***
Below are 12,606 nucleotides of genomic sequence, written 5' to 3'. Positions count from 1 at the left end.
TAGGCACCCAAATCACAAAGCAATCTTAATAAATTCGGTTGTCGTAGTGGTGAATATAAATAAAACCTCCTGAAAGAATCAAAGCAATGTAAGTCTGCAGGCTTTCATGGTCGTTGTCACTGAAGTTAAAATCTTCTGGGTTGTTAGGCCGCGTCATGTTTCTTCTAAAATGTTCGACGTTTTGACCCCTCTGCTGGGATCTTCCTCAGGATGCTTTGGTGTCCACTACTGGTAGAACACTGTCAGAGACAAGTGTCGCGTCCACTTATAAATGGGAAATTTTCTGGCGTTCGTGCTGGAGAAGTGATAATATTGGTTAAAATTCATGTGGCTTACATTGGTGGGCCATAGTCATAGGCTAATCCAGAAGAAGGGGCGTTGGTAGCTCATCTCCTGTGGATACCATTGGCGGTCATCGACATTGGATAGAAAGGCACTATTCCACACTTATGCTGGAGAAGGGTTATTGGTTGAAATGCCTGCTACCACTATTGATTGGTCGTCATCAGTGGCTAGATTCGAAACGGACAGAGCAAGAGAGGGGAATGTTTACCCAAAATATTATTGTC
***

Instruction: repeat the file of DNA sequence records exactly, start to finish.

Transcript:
Below are 12,606 nucleotides of genomic sequence, written 5' to 3'. Positions count from 1 at the left end.
TAGGCACCCAAATCACAAAGCAATCTTAATAAATTCGGTTGTCGTAGTGGTGAATATAAATAAAACCTCCTGAAAGAATCAAAGCAATGTAAGTCTGCAGGCTTTCATGGTCGTTGTCACTGAAGTTAAAATCTTCTGGGTTGTTAGGCCGCGTCATGTTTCTTCTAAAATGTTCGACGTTTTGACCCCTCTGCTGGGATCTTCCTCAGGATGCTTTGGTGTCCACTACTGGTAGAACACTGTCAGAGACAAGTGTCGCGTCCACTTATAAATGGGAAATTTTCTGGCGTTCGTGCTGGAGAAGTGATAATATTGGTTAAAATTCATGTGGCTTACATTGGTGGGCCATAGTCATAGGCTAATCCAGAAGAAGGGGCGTTGGTAGCTCATCTCCTGTGGATACCATTGGCGGTCATCGACATTGGATAGAAAGGCACTATTCCACACTTATGCTGGAGAAGGGTTATTGGTTGAAATGCCTGCTACCACTATTGATTGGTCGTCATCAGTGGCTAGATTCGAAACGGACAGAGCAAGAGAGGGGAATGTTTACCCAAAATATTATTGTC